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Ryan Keane
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I'm a standee proponent but it really depends on the game and functionality. They don't serve the same function. But for a game called Dungeon Brawl, I'd assume it has minis.

Minis are fine when they represent pawns that don't really have any unique attributes, like zombies or all 1-strength units, and when I don't need to place a ton in a small area. Minis on the board usually look better than a bunch of standees all with the same art (or chits or cubes or whatever), and are generally easier to manipulate and quickly visually tally.

And minis are good when every unit is unique and has its own card representing its unique stats. That's probably where they shine.

Standees are best when you have units that have a small number of attributes that vary and you can include that information on the standee. Basically, they're the same as a chit but allow you to include some nicer art, are a bit easier to manipulate (although they can fall down domino-style), and visually they pop out better than chits.

You also need to do standees/blocks when you need the two faces to show different information to the 2 players.

And while this is rarely used, minis are best when the physical manipulation of the mini conveys information, like a boat tilting away from the direction of the wind, or removing armor and body parts as a unit gets wounded.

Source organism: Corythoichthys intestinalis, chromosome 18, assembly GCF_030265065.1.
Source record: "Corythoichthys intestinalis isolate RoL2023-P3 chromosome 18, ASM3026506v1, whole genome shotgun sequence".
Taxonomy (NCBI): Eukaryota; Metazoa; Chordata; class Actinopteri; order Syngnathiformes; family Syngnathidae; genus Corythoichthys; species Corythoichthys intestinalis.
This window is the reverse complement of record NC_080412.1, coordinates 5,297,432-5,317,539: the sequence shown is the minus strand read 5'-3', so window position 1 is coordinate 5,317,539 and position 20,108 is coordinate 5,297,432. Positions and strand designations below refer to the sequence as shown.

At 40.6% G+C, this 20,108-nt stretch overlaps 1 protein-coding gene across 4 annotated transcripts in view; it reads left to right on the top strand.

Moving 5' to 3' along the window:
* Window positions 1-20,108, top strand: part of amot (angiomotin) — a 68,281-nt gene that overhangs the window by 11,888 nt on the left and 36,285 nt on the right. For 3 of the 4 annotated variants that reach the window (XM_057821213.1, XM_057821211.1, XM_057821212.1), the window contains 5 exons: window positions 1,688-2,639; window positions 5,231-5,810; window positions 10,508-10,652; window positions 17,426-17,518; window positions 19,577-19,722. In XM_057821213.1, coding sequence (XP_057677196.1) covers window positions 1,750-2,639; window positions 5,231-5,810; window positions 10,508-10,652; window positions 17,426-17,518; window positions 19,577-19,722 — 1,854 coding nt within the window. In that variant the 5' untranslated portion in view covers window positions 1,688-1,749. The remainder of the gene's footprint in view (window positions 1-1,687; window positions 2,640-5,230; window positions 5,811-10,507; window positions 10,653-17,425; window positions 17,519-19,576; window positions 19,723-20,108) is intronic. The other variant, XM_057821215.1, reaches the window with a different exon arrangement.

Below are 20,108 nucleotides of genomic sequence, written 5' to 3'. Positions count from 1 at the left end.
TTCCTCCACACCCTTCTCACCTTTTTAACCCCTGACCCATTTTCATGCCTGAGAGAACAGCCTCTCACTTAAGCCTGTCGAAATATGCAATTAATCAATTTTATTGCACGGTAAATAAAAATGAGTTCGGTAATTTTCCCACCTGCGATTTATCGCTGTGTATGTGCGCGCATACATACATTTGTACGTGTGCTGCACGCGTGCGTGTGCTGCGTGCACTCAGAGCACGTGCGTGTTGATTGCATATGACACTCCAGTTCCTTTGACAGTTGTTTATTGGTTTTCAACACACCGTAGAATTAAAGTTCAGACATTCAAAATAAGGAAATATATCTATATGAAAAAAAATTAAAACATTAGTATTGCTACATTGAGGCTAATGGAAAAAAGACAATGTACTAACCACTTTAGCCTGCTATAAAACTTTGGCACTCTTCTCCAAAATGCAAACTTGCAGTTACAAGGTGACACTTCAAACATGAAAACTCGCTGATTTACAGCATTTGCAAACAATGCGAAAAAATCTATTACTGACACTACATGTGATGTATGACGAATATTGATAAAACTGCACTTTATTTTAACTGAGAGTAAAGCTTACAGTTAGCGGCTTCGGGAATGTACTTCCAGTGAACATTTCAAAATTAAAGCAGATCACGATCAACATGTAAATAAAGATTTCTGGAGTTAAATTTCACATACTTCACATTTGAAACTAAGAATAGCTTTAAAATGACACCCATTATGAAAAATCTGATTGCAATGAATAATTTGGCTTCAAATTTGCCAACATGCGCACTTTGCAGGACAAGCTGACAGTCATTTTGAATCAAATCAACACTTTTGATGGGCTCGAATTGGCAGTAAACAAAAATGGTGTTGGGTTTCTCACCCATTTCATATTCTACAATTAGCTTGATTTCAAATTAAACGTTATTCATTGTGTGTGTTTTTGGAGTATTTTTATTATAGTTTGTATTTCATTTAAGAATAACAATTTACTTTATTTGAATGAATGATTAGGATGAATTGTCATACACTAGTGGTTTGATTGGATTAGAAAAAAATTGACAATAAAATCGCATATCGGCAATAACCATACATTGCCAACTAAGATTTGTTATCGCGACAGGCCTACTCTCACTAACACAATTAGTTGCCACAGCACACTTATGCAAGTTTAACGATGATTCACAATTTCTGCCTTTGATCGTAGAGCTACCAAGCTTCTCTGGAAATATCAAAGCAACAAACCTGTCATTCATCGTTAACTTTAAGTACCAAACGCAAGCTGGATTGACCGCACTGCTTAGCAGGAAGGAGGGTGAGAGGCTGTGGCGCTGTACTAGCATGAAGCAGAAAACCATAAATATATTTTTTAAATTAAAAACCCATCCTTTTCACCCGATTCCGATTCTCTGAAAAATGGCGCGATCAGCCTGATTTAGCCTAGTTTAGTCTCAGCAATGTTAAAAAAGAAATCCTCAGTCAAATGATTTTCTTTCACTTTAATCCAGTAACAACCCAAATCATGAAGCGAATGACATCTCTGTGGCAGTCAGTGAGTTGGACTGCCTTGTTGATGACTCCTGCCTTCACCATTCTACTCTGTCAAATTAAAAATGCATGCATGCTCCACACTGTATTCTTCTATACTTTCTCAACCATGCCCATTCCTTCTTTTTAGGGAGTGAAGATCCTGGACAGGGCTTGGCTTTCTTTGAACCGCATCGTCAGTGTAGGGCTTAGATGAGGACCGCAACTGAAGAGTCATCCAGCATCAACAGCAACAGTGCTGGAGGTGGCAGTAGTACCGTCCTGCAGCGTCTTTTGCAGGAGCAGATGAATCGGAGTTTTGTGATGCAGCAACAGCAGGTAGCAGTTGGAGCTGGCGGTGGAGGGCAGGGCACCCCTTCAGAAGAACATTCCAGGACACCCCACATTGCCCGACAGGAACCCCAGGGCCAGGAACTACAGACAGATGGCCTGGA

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Randall COBB
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Definitely need to pick one or the other. I have witnessed several KS campaigns offering both, and the low number of pledges associated with the standees only version put the printing cost of those "cheaper" options way higher than the "expensive" miniature pledges that were in the majority. cool
 
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Ghool wrote:
toy_brain wrote:
If you are going to Kickstarter, you pretty much need plastic minis to woo the masses. Its sad, but its just the way things are.
I'd also advise against even mentioning the standees as an option or stretch goal, because that will just confuse and annoy people. People who like plastic will complain that its a useless stretch goal, and people that like standees will suddenly start asking for a cheaper option that leaves out the plastic - which will be a headache for you.